### Why the minimum is taken here when its derivative > 0?

Posted:

**May 7th, 2019, 2:12 am**Below are sentensce taken from a paper.

"In fact, we are going to prove that

$$\forall t\in[0,T],\forall q\in\{-Q,...,Q\},\nu_q(t)\ge e^{-(\alpha Q^2-\eta)(T-t)} $$

If this was not true then there would exist \(\epsilon \gt0\) such that:

$$\min_{t,q}e^{-2\eta(T-t)}(v_q(t)-e^{-(\alpha*Q^2-\eta)(T-t)})+\epsilon (T-t) \lt 0$$

But this minimum is achieved at some point \(t^*,q^*\) with \(t^* \lt T\) and hence:

$$ \frac{d}{dt}e^{-2 \eta (T-t)}(\nu_q^*(t)-e^{-(\alpha Q^2- \eta)(T-t)})|_{t=t^*} \geq \epsilon$$

"

Note that Q takes discrete integer value above.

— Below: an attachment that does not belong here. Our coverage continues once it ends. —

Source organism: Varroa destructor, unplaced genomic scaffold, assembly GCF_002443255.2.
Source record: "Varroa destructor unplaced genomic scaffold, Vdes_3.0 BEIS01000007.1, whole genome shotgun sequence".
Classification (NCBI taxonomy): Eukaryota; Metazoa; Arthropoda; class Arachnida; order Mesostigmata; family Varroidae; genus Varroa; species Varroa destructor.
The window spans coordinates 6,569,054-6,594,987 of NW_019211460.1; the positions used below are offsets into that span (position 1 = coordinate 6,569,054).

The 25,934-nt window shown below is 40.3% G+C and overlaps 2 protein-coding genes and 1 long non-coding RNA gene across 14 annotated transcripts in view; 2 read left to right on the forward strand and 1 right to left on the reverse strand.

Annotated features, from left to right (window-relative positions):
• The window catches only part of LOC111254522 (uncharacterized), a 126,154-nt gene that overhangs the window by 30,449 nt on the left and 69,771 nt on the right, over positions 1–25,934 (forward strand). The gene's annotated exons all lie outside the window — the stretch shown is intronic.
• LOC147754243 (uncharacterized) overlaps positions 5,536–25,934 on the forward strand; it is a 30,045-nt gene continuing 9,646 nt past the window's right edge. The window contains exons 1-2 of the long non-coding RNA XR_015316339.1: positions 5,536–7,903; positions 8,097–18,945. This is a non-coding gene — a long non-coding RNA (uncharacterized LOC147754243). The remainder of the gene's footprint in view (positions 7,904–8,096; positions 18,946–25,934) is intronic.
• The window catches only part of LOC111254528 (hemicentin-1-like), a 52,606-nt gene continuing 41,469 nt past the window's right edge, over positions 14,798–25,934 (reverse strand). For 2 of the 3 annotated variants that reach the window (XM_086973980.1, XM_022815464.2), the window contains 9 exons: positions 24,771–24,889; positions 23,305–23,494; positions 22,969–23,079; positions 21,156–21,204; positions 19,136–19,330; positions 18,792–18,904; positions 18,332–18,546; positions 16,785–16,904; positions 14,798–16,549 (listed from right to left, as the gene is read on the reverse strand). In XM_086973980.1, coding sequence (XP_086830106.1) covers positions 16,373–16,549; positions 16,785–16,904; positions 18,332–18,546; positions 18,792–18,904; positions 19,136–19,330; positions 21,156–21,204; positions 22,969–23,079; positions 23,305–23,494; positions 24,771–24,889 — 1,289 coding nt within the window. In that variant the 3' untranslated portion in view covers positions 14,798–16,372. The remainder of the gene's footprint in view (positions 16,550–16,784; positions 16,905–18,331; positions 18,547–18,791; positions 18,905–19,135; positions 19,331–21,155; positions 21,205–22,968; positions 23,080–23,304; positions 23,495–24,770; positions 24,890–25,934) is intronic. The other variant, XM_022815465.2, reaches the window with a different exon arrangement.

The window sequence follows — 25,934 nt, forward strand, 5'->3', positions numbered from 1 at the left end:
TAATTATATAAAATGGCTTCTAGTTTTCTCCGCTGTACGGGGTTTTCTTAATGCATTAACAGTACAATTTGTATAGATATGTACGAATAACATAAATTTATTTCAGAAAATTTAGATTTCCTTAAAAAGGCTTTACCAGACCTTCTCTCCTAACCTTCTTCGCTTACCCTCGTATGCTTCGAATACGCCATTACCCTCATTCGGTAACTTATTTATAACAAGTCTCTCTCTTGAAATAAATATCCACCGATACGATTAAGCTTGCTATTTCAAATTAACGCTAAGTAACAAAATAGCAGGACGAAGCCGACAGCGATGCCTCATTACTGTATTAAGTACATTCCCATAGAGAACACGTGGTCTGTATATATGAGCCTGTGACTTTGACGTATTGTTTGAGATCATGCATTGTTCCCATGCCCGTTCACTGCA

I don't understand in the last equation why the derivative is greater than a positive number. Instead, I think the minimum should be achieved when the derivative is zero.

"In fact, we are going to prove that

$$\forall t\in[0,T],\forall q\in\{-Q,...,Q\},\nu_q(t)\ge e^{-(\alpha Q^2-\eta)(T-t)} $$

If this was not true then there would exist \(\epsilon \gt0\) such that:

$$\min_{t,q}e^{-2\eta(T-t)}(v_q(t)-e^{-(\alpha*Q^2-\eta)(T-t)})+\epsilon (T-t) \lt 0$$

But this minimum is achieved at some point \(t^*,q^*\) with \(t^* \lt T\) and hence:

$$ \frac{d}{dt}e^{-2 \eta (T-t)}(\nu_q^*(t)-e^{-(\alpha Q^2- \eta)(T-t)})|_{t=t^*} \geq \epsilon$$

"

Note that Q takes discrete integer value above.

I don't understand in the last equation why the derivative is greater than a positive number. Instead, I think the minimum should be achieved when the derivative is zero.